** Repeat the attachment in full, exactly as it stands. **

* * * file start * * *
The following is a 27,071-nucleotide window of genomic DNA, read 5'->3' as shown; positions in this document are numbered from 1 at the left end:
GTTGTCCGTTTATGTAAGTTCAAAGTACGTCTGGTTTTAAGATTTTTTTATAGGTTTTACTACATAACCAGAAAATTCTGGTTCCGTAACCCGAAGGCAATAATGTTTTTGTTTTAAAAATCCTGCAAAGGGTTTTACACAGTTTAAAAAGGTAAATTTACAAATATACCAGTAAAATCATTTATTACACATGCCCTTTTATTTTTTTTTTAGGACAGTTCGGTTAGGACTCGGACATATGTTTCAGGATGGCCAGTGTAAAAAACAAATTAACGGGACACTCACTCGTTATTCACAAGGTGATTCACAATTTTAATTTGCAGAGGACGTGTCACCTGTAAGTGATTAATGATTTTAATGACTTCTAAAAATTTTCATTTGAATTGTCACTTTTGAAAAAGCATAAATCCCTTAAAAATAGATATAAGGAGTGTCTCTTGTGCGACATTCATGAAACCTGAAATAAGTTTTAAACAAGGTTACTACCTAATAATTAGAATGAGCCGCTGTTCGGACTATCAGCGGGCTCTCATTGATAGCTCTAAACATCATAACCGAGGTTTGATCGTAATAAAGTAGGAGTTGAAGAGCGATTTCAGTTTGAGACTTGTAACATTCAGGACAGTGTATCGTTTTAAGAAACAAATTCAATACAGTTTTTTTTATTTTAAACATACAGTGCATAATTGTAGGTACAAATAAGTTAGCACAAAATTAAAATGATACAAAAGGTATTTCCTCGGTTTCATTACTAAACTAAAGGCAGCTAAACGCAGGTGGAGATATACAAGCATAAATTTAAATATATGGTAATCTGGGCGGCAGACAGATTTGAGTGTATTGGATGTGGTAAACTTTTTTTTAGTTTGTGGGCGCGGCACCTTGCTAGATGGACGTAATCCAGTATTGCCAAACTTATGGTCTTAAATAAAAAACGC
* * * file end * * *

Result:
The following is a 27,071-nucleotide window of genomic DNA, read 5'->3' as shown; positions in this document are numbered from 1 at the left end:
GTTGTCCGTTTATGTAAGTTCAAAGTACGTCTGGTTTTAAGATTTTTTTATAGGTTTTACTACATAACCAGAAAATTCTGGTTCCGTAACCCGAAGGCAATAATGTTTTTGTTTTAAAAATCCTGCAAAGGGTTTTACACAGTTTAAAAAGGTAAATTTACAAATATACCAGTAAAATCATTTATTACACATGCCCTTTTATTTTTTTTTTAGGACAGTTCGGTTAGGACTCGGACATATGTTTCAGGATGGCCAGTGTAAAAAACAAATTAACGGGACACTCACTCGTTATTCACAAGGTGATTCACAATTTTAATTTGCAGAGGACGTGTCACCTGTAAGTGATTAATGATTTTAATGACTTCTAAAAATTTTCATTTGAATTGTCACTTTTGAAAAAGCATAAATCCCTTAAAAATAGATATAAGGAGTGTCTCTTGTGCGACATTCATGAAACCTGAAATAAGTTTTAAACAAGGTTACTACCTAATAATTAGAATGAGCCGCTGTTCGGACTATCAGCGGGCTCTCATTGATAGCTCTAAACATCATAACCGAGGTTTGATCGTAATAAAGTAGGAGTTGAAGAGCGATTTCAGTTTGAGACTTGTAACATTCAGGACAGTGTATCGTTTTAAGAAACAAATTCAATACAGTTTTTTTTATTTTAAACATACAGTGCATAATTGTAGGTACAAATAAGTTAGCACAAAATTAAAATGATACAAAAGGTATTTCCTCGGTTTCATTACTAAACTAAAGGCAGCTAAACGCAGGTGGAGATATACAAGCATAAATTTAAATATATGGTAATCTGGGCGGCAGACAGATTTGAGTGTATTGGATGTGGTAAACTTTTTTTTAGTTTGTGGGCGCGGCACCTTGCTAGATGGACGTAATCCAGTATTGCCAAACTTATGGTCTTAAATAAAAAACGC